Tuesday, March 4, 2008

Open-Source Music?

You'll recall that Radiohead broke with the music industry a few months ago by offering its latest album for free (or for whatever visitors want to pay) online, directly from its website. Then, today I read in in The Register that the Nine Inch Nails are taking an alternate model: offering physical albums at prices that range from free to $300 depending on the package. They are giving away the first nine cuts, as 320 kbps MP3 files, along with a 40-page PDF book that covers the entire album. For $5, fans can get the remaining 27 songs and have the option of getting the files in lossless formats. More money will get you things like albums signed by the band.

Clearly the music industry is experimenting with alternate business models.

So here's the musing I've had for some time -- what about "open sourcing" music? Here's the concept: The artist records the content and distributes it however they want. But then they also issue the raw, unmixed tracks. (fee? free?) They allow anyone else to take the raw "code" and re-mix it however they like. Maybe they'll even be improvements (!) on the original.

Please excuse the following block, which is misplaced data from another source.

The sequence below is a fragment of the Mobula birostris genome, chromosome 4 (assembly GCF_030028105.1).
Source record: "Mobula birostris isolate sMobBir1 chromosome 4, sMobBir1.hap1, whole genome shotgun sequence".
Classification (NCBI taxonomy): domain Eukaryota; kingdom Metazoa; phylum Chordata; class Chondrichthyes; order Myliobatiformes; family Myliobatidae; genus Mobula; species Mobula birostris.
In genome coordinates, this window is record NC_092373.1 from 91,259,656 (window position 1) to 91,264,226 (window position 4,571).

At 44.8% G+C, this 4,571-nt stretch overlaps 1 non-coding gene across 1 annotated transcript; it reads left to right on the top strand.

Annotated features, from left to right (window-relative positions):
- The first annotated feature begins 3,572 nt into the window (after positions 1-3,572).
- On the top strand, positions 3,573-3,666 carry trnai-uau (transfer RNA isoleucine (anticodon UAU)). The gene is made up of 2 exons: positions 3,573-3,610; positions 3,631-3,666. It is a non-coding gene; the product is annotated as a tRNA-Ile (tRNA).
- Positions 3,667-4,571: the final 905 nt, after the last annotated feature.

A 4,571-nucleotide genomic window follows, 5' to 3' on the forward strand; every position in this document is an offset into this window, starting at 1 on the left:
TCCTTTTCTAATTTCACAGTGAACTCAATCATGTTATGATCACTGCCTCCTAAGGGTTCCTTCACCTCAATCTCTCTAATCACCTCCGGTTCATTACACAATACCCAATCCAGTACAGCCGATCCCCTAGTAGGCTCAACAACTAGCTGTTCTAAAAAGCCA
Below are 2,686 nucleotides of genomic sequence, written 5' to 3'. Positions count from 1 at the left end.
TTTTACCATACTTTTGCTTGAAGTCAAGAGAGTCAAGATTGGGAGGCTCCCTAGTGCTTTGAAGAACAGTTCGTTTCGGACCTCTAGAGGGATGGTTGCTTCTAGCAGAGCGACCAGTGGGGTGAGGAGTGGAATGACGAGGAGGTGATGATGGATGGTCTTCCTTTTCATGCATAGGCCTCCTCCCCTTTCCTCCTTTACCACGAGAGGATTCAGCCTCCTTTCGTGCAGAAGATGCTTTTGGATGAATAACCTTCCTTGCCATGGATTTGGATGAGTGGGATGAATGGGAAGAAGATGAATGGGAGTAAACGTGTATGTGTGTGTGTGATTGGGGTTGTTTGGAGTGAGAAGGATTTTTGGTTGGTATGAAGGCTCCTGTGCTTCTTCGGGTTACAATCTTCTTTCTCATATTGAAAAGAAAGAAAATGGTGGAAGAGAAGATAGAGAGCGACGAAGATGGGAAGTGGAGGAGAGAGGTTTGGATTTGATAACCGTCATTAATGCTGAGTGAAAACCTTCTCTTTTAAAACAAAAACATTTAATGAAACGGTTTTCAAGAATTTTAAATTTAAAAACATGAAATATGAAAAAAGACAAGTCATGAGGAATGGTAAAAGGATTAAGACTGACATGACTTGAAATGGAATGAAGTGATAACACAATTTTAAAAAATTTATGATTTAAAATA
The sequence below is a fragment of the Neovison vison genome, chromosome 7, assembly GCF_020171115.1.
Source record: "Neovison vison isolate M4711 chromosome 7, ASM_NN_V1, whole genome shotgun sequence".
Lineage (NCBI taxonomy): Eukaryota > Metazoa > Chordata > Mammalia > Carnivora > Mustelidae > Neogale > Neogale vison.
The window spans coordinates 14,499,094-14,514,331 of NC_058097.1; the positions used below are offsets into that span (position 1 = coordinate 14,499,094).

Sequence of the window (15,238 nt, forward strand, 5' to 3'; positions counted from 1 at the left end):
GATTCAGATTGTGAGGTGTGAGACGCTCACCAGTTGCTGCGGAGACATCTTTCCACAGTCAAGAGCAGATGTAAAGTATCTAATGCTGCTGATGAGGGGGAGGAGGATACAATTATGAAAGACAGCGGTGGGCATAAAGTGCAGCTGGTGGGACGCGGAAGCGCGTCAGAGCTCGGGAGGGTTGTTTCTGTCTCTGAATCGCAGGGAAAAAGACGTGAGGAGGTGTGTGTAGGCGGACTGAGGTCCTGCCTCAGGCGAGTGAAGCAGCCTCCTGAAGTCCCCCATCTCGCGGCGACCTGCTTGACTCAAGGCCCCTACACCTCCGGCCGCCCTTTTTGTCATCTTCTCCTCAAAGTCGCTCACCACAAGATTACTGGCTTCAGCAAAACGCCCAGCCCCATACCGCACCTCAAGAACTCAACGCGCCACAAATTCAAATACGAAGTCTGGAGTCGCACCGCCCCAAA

There are some interesting semi-precedents to this idea. Back in 2003 the Rolling Stones issued a record of 7 remixes of Sympathy for the Devil (granted it was sold as a pre-remixed, pre-recorded album, with remixes done by a number of well-known DJ's). Then there are those numerous mashups - usually unofficial, un-endorsed re-combinations of two (usually very different) songs... and sometimes the mashup is better than either of the two originals. (My favorite is Nirvana vs. Michael Jackson, called "Smells like Billy Jean")

Anyway, think about this model: artists could complement their original work, and maybe even build an increased following, by "opening-up" their original recording to allow other creative individuals to modify or enhance the original music.

Let's see who the first group to do this will be.

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